FOOT traffic in Belfast is significantly up on pre-pandemic levels, new analysis suggests.
The latest footfall monitor from the Northern Ireland Retail Consortium (NIRC) found activity in the city centre during the final five weeks of 2022 was 9.3 per cent higher than the same period from 2019.
Footfall in the city centre was boosted in the final quarter of 2022 by the opening of Ulster University’s new York Street campus and the reopening of Primark’s Bank Buildings store.
The analysis, produced with insights specialist Sensormatic IQ, covered the November 27 – December 31 period.
Overall, it found the north’s high streets and shopping centres were recovering better than all other regions of the UK towards the end of last year.
Although Northern Ireland as a whole did not fully recover to 2019 levels, footfall for the peak Christmas shopping window was just 3 per cent down on three years ago.
That put the north well ahead of England (-8.7 per cent), Wales (-9.6 per cent) and Scotland (-9.9 per cent).
The recovery was weaker at the north’s shopping centres, with December footfall down by 5.8 per cent on 2019 levels.
But it was a different story in Belfast. The NIRC said its 9.3 per cent growth on 2019 levels made it the best performing UK city in the five-week period assessed.
Manchester was the only other city to register an improvement on Christmas 2019.
Footfall in Belfast did take a substantial hit in the immediate aftermath of the August 2018 Primark fire. And partial restrictions on footfall around the key thoroughfares of Royal Avenue and Castle Street remained in place until just before Primark’s reopening on November 1.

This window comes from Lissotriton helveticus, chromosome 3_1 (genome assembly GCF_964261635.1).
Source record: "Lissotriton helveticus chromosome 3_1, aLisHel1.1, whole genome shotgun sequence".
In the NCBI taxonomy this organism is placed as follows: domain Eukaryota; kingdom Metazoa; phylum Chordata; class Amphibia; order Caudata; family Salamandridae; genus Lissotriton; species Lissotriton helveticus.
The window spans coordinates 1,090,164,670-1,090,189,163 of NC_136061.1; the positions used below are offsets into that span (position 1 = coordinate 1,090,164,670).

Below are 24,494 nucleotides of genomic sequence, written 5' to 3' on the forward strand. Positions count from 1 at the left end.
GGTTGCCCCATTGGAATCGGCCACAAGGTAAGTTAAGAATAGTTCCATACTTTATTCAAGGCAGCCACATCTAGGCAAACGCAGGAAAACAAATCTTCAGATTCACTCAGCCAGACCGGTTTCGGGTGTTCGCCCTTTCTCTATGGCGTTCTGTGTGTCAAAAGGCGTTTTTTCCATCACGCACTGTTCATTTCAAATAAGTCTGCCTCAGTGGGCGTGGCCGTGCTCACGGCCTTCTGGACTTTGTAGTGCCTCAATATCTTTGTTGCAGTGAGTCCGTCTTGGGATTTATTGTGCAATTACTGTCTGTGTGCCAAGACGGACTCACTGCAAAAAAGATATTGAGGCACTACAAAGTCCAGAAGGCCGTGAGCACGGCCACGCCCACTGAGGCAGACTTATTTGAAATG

NIRC spokesperson David Lonsdale said the figures represented an encouraging end to 2022, noting that it also marked the best results since the onset of the pandemic in early 2020.
“Compared with pre-pandemic times, December saw the best monthly performance of 2022 with Northern Ireland recording the best results of the 13 parts of the UK which were surveyed.
“All retail destinations benefitted with Belfast turning in by far its best foot-traffic results of last year, indeed it was one of only two UK cities in the survey to see footfall levels above that experienced during pre-Covid times.
“Overall, this was a timely lift during what is traditionally the busiest trading month of the year.”
Mr Lonsdale said the report also showed a stark improvement on December 2021
“However, this figure is flattered greatly against a weak comparable given fresh concerns back then over the Covid Omicron variant,” he said.
“Despite the welcome and more upbeat results, sustaining the improvement and turning browsing into actual buying will be tricky given the ongoing cost-of-living crunch.
“With overall visits to stores still below pre-pandemic levels government should assist the industry to keep costs down, which is why the mooted increase to the business rate in Northern Ireland should be ruled out.”